The Struggle is Real
As I sit here playing with ideas for the focus of this month's post about being a teacher-writer, I am deeply entrenched in the struggles all writers face:
Which idea is worth my time?
Which idea will an audience care about?
Which topic am I ready to write about?
Then it dawns on me -- This very struggle I'm experiencing is where I should begin.
Because I am a teacher who writes, I don’t just say that writing is a struggle because I listen to the opinions and complaints of my students. (And believe me, the 8th and 10th graders I teach have A LOT to say about how hard writing is.)
I know writing is a struggle because I experience it for myself. I live it. Every. Single. Day.
Because I am a teacher who writes, I also know that struggle is an essential part of the process.
It can’t be skipped.
It’s necessary because that’s where the epiphanies happen -- those 'a-ha' moments, the clearing of the fog, the light in the dark.
In the midst of the struggle is where the growth occurs.
Writing this blog post is hard.
Even though I have a lot of written words behind me, what I’m feeling right now is what most of my students feel every single time they’re asked to write.
But it's good that I am a teacher who writes. I truly believe there's a disconnect if, as a writing teacher, I’m not writing too,
I forget just how hard it is to get words from my head down onto the page.
When I write, I experience the struggle all writers -- including student-writers -- face.
And if I’m feeling the struggle this intensely, my students are feeling it tenfold (at least).
But it’s because I’ve seen the other side of this struggle that I also know that pushing through these feelings, these moments of self-doubt and fear, are worth it.
I know that if I persevere, the words will come. I will be proud of myself for not giving up.
And I can teach my students the same.
In the classroom, it's easy to get frustrated with your student-writers.
When you do not frequently write yourself, you forget how hard it is to write. You begin to put writing in a box and have lots of ideas about how it should be easy or how it should be done. You put what your curriculum or some writing 'expert' tells you ahead of your own knowledge and judgment.
I know. I lived there for a while.
When you do write, however, the struggle becomes real. It opens your eyes to how much time, trial, error, feedback, and support it takes to write a piece you want to share with others.
Becoming a teacher-writer made me rethink everything about writing instruction in my classroom. I needed that and my students needed that too.
My teaching is better because of it.
Our writing is better because of it.
My journey to becoming a teacher-writer began by spending an entire marking period completing every single writing assignment I asked my students to complete. (Holy cow, was that an eye-opener!)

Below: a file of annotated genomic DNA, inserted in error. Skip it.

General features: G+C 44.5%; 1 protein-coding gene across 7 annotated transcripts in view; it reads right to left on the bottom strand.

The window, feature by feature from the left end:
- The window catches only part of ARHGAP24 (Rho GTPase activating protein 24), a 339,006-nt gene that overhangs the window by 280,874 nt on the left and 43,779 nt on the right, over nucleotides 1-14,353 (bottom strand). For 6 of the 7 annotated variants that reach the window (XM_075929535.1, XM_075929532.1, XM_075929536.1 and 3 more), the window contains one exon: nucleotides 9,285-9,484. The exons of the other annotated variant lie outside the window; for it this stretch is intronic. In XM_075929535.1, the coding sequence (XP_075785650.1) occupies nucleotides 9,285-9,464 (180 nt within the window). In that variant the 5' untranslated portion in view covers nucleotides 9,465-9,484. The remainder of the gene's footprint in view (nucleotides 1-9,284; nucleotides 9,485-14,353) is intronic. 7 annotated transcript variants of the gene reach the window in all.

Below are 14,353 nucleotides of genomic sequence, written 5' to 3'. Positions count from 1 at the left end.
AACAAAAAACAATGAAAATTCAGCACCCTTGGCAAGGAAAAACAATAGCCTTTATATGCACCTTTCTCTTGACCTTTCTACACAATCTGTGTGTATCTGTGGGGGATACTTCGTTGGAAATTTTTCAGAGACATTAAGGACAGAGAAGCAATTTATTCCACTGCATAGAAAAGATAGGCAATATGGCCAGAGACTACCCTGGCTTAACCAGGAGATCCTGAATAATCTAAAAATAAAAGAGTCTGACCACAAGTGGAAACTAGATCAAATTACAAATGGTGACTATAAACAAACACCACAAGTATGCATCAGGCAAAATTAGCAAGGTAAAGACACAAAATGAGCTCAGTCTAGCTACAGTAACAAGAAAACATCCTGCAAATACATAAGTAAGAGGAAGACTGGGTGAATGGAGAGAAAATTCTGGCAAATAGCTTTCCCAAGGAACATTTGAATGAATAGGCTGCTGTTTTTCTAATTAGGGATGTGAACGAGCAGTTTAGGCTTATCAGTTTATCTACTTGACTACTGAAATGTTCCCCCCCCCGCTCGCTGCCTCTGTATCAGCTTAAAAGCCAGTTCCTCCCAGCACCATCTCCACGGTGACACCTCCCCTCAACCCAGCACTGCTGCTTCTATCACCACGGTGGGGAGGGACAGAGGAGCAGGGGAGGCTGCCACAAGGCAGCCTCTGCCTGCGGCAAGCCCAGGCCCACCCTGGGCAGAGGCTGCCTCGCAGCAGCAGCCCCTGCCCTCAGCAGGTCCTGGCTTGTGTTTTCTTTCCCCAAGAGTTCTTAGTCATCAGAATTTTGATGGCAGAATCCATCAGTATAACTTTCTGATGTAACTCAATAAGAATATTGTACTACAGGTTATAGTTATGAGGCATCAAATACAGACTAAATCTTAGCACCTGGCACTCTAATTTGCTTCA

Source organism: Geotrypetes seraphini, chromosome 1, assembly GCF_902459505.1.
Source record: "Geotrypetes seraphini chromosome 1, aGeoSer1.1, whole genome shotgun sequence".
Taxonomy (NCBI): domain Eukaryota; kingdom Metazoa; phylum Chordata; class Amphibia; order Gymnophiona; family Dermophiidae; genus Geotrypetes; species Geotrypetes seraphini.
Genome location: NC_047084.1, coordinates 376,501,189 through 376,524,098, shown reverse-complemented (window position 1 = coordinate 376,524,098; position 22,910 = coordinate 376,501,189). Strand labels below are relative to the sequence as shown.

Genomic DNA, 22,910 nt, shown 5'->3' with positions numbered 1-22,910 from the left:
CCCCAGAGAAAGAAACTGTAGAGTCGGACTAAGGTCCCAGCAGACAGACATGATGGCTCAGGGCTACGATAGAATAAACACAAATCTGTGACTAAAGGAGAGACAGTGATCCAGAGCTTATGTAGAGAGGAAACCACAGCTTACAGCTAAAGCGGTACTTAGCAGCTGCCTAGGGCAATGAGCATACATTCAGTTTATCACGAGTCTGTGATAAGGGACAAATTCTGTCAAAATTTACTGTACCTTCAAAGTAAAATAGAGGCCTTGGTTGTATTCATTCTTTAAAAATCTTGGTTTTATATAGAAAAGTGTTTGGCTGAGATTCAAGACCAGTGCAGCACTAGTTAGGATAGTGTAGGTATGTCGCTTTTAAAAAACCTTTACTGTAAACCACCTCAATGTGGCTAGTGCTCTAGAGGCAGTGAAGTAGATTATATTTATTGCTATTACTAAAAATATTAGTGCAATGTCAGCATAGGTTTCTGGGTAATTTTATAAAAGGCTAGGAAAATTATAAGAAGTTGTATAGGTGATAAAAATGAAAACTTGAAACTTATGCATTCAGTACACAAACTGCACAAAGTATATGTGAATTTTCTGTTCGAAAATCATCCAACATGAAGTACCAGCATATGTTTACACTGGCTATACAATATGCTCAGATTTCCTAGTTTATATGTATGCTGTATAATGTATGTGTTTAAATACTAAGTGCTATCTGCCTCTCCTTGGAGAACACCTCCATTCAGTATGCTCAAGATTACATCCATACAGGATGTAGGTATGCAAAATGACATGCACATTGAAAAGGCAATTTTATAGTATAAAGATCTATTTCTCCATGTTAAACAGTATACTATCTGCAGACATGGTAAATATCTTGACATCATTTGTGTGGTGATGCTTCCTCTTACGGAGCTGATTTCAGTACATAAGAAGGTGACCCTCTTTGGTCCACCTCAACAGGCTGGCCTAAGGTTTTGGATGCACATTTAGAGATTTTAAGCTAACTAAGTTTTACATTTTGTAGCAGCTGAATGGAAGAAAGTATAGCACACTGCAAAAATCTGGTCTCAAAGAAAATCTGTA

While this ambitious undertaking took a ton of time and effort, it changed everything about the way writing was taught in Room 3024.
Invite to Write
The best way to see what I mean is to give it a try yourself.
This month, I invite you to pick just one of the writing assignments you give to students and write it too.
See it through from the first word to the best draft, just as you would expect your students to do.
Write it to meet the highest of your personal and teacher expectations.
Write and revise it until you are proud.
When you do, I promise you’ll learn lessons about yourself and your writing process, as well as your instructional practices.
You’ll also see the struggles your students may face that you’d never see if you weren't writing alongside them.
You'll become a stronger writing teacher -- and teacher-writer -- for it.
Stepping Into the Struggle
Because I'm a teacher who writes, I've learned that struggle is a part of writing.
But I've also learned that it is not a sign we are doing something wrong or that we were never meant to be a writer.
It's quite the opposite.
When we struggle, we are growing into a better writer. We are problem-solving, growing our creativity, and digging deep.
We show our students what it means to be a writer.
I hope that putting words to my struggle may nudge YOU to step into the role of teacher writer.
To share words with your students.
To feel what they feel when they write.
To embrace the struggle.
If you do, it just might change everything.
Erin Vogler is a high school teacher in rural New York where she lives with her husband, her four furry four-legged friends, and her notebooks. Erin believes deeply in writing with her students because it is a constant reminder that writing IS hard and it keeps her instruction strong. When Erin is not writing or inspiring student-writers, she can be found trying to perfect her recipe for blackberry pie and taking hikes through the beautiful parks near her home. You can connect with Erin on her blog and on Twitter.
At Teach Write, we believe that teachers who write make the best teachers of writers.
We provide professional development, workshops, and education to help teachers connect their writing life to their writing instruction.
Through this blog, we share ways to help both you and your students grow as writers.
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